Commissioners Approve Funds To Replace Middle School Roof

SNOW HILL – County officials agreed to fund the replacement of the roof at Stephen Decatur Middle School.

On Jan. 5, the Worcester County Commissioners voted unanimously to provide the funding needed to install new shingles on the roof at the middle school. The project is expected to cost $240,000.

“Stephen Decatur Middle School is in dire need because of several storms that have torn that roof off,” Superintendent Lou Taylor said.

On Aug. 4, the roof at Stephen Decatur Middle was damaged in Hurricane Isaias. The loss of shingles then led to an increase in the leaks inside the school. School officials said that each time shingles have been lost, the school system’s insurance carrier has covered the cost of replacing lost shingles. This time, however, officials were advised that the school’s shingles had reached the end of their useful life.

While insurance is providing $48,000 toward the shingles, school system officials proposed using funding set aside for a new HVAC system to cover the rest of the estimated $240,000 cost. Though the school is set to undergo a substantial $12.6 million renovation in the near future, Taylor said the roof had to be a separate project.

“You have asked me off to the side why we couldn’t tie that into the renovation that we’re about to do but the state formula does not allow for us to do that,” Taylor said.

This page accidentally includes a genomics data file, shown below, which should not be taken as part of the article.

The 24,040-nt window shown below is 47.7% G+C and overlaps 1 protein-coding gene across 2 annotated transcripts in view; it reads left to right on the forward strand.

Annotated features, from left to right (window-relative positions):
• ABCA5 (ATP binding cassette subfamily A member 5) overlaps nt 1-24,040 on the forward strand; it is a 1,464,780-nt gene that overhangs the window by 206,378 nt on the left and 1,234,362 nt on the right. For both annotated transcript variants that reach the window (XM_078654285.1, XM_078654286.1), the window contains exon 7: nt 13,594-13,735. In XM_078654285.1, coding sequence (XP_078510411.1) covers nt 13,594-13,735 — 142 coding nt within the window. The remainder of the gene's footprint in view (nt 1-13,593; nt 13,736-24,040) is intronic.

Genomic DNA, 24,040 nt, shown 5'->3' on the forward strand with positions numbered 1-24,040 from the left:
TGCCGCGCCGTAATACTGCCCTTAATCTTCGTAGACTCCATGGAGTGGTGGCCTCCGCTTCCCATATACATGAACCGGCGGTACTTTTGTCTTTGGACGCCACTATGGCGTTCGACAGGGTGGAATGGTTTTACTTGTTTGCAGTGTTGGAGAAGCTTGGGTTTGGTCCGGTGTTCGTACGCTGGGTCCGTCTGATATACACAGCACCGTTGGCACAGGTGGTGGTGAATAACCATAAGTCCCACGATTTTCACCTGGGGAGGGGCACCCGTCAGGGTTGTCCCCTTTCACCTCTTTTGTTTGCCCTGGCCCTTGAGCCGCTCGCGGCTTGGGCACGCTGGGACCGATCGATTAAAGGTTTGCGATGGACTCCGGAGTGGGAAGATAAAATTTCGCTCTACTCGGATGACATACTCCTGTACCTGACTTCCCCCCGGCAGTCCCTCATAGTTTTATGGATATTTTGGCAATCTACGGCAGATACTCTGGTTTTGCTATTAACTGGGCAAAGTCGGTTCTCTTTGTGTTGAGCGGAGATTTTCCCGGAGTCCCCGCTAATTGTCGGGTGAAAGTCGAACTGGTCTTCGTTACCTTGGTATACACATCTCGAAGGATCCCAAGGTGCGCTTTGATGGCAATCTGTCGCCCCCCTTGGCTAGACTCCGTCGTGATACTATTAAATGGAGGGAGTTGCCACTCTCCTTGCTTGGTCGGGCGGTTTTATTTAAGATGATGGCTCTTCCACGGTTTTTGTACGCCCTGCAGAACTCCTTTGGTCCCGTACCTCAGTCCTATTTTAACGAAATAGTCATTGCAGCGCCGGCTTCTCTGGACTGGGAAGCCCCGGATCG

Commissioner Chip Bertino made a motion to approve the roof expense but to use fund balance to cover the cost rather than the money set aside for the HVAC. He said the HVAC replacement should go forward as planned.

“We’re going to end up paying for it anyway so why not just take care of it now,” Bertino said.

The commissioners approved the motion unanimously.

Taylor thanked officials and also took the opportunity to introduce Sam Slacum, the school system’s maintenance and operations manager.

“He has a wealth of knowledge and I can tell you that he is already through his leadership saving us money on some of the energy costs that we incur each and every year,” Taylor said. “So I think you’ll hear some good results from us moving forward.”

About The Author: Charlene Sharpe

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Charlene Sharpe has been with The Dispatch since 2014. A graduate of Stephen Decatur High School and the University of Richmond, she spent seven years with the Delmarva Media Group before joining the team at The Dispatch.